It’s 2020, and the world is going meat-free. Gone are the days when vegans and vegetarians were considered no-fun, eco-bothering do-gooders. These days, it’s cool to be veggie, with committed carnivores increasingly tarred with the same brush as smokers, drinkers, and the otherwise delinquent. But while it’s all very well and good to stick to greens ourselves, is the same true of our dogs? Is it fair (or indeed healthy) to kick the meat from our dog’s diets as well as our own? Are we saving the earth at the cost of our own pets?
Conventional Wisdom Vs New Age Ideas
Dogs evolved from wolves. Wolves eat meat. It stands to reason, then, that dogs need meat in their diets. Right? According to conventional wisdom, most certainly. Dogs need a high percentage of protein in their diets to keep them lean, healthy, and full of energy. While protein can be found in plants, only animal protein contains the full spectrum of amino acids that make up a “complete” protein. Robbing them of meat, then, will surely rob them of the vital nutrients they need to stay fit and healthy. So says tradition, and so, until now, have we. But just as we’re seeing more people adopt a meat-free diet, so are we seeing more dogs do the same, whether by their own volition or not. But is it really wise to foist our own dietary choices on our pets? And can it ever truly be healthy?
According to the ever-growing number of pet owners feeding their dogs a meat-free diet, the answer is a resounding yes. If they’re to be believed, a veggie dog isn’t just a happy dog, it’s a healthy one. Keen to dispel the idea that a meat-based diet is the most biologically appropriate, a growing band of animal owners are taking to the streets (well, social media, at least) to promote their veggie wisdom… but for every believer, there’s a doubter, and as with anything that involves the things we love most (in this case, our pets) there’s no shortage of heat being generated between the two sides. Unfortunately, a lot of the science is being lost in the debate, with actual facts being replaced with half-truths, myths, and in some cases, downright lies. So, what exactly is the truth?
A Healthy Balance
The truth, as ever, is not clear cut. For every dog that responds well to a meat-free diet, there’s another that doesn’t. But does this signify a problem with the very principle of meat-free diets, or more with its application? According to PetMd, it’s likely to be the latter.
Eating meat-free doesn’t, by itself, indicate a good diet. After all, donuts, beer, chips, fries, and cake are all meat-free, but you’re unlikely to do either yourself or your waistline any favors by basing your diet on them. On the other hand, fill your dish with a balanced ratio of fats, proteins, and carbs, and you’re unlikely to feel any negative effects from your veggie lifestyle.
So holds true for humans, and so, it seems, holds true for dogs. Granted, protein is an essential part of a dog’s diet, but the idea that only meat can provide them with all the essential amino acids they need is simply not true. Vegetarians of the human variety get all the protein they need by carefully combining different plant-based proteins (e.g. beans, corn, soy, and whole grains). Adopt the same careful combinations in your dog’s diet, and they’ll ultimately end up getting all the protein they need without a flake of meat in sight.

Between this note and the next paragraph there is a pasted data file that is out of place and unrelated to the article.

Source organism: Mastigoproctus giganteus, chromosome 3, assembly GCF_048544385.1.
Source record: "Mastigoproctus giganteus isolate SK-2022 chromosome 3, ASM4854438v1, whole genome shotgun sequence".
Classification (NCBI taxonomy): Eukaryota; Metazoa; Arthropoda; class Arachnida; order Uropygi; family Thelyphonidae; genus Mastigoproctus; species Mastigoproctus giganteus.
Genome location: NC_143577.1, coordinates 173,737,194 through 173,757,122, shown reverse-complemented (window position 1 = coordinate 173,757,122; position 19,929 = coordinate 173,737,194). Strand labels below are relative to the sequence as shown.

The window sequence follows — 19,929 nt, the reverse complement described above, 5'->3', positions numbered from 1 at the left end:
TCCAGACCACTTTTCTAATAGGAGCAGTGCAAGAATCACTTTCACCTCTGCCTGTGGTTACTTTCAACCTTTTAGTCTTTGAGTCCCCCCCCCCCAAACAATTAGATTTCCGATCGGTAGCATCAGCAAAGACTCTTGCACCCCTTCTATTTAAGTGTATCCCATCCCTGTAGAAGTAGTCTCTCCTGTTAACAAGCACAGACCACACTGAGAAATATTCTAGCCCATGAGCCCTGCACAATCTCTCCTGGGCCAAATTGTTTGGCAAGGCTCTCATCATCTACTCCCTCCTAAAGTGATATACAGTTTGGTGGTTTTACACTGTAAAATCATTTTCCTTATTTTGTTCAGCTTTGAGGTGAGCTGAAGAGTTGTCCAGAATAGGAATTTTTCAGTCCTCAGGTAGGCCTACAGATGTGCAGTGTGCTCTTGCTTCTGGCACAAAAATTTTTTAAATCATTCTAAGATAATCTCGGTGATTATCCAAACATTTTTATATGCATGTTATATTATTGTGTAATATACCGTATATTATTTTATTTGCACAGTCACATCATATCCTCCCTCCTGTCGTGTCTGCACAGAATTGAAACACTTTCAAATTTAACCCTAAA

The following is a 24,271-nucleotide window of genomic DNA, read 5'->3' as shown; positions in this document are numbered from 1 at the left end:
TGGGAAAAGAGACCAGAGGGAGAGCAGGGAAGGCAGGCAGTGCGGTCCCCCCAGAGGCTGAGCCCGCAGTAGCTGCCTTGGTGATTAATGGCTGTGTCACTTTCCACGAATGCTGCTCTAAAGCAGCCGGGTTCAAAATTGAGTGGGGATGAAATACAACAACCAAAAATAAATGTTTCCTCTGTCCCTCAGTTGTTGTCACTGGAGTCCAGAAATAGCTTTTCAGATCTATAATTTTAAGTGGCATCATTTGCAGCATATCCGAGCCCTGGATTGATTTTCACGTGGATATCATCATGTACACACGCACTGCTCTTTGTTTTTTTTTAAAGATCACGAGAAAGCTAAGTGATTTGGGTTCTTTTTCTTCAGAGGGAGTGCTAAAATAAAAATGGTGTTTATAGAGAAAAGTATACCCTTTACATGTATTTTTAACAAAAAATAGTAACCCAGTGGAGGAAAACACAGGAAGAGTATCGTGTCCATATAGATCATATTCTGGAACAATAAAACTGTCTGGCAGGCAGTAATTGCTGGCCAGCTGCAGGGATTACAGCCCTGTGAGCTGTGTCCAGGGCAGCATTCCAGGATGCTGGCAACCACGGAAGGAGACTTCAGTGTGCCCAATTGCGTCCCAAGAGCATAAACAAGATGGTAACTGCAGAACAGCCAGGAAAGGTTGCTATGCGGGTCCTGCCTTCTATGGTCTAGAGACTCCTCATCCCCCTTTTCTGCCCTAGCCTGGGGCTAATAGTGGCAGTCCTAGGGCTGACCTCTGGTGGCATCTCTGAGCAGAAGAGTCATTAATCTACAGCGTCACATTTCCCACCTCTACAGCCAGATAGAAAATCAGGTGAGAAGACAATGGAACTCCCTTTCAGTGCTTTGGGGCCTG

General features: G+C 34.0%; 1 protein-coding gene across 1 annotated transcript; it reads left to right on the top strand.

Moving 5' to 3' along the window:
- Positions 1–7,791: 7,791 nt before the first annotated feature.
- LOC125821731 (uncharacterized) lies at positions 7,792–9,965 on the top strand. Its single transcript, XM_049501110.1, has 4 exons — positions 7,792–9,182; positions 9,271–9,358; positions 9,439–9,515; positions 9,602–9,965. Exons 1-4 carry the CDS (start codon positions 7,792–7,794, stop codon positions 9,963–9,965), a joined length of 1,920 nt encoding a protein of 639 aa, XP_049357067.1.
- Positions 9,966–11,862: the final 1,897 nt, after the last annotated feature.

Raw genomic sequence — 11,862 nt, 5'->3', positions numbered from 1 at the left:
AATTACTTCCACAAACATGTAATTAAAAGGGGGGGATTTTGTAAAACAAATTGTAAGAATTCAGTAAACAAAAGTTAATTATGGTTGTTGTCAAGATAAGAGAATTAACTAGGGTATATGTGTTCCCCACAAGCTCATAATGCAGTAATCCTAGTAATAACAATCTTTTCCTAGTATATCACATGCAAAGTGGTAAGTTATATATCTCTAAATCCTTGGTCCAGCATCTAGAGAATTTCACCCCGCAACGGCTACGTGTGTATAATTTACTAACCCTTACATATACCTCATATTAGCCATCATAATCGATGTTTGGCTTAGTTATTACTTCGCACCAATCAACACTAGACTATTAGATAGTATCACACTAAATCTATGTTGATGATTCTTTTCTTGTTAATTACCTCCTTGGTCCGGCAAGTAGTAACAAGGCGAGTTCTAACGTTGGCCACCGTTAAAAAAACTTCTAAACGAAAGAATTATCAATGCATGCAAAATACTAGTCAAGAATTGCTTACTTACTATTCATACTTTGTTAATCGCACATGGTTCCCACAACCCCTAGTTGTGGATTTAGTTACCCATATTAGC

Carnivore vs Omnivore
As long as we’re careful, dogs can get all their protein needs on a strictly vegetarian diet. So, problem solved, right? Feed them a healthy diet, and regardless of whether it’s full of meat or free from it, there should be no discernible difference in their health. You’d have thought the argument would end there, but no. The battle still rages, and it all comes down to two little words… “biologically appropriate”.
Those in favor of a meat-heavy diet cite the evolutionary relationship between dogs and wolves as the basis for their argument. Dogs and wolves share 99.8% of their DNA. Wolves are carnivores, and as a dog’s internal physiology is the same as a wolf’s, their nutritional needs must be the same. Those who say otherwise are ignoring basic biology, while those who insist on feeding their dog’s a meat-free diet are putting the health of their pet in danger by ignoring the benefits of a biologically appropriate diet. Or so the argument goes.
While there’s some truth to the claims (dogs do descend from wolves, for one), there’s also some thinly veiled half trues and misrepresentations. As Clinical Nutrition Service notes, there’s a significant genetic difference between wolves and dogs- namely, dogs have evolved to digest starches (or in other words, carbs) better than wolves. The argument that dogs are biologically suited to eat the exact same diet as wolves, then, is based on a faulty premise.
Yes, dogs are classified in the “Order Carnivora”, but given that distinction also goes to animals like bears, raccoons, and skunks (all omnivorous) not to mention the giant panada (100% herbivore), that, by itself, is no indicator of carnivorous habits. Compared to true carnivores like cats and ferrets, dogs produce higher quantities of starch digesting enzymes. Their protein requirements are also lower, while their ability to convert vitamins A and D from plant sources is just as good as ours.
So, as with all things, there’s not a definite yes or no to the question of whether feeding your dog a diet of meat-free alternatives is safe. If you plan on taking away their meat and replacing it with cheese toasties and fries, probably not. If you plan on adopting a careful, balanced diet full of fresh fruits, veggies, and plentiful supplies of plant-based protein, you’re unlikely to see any ill effects. The answer, as with everything diet-related, is balance, moderation, and plenty of good planning.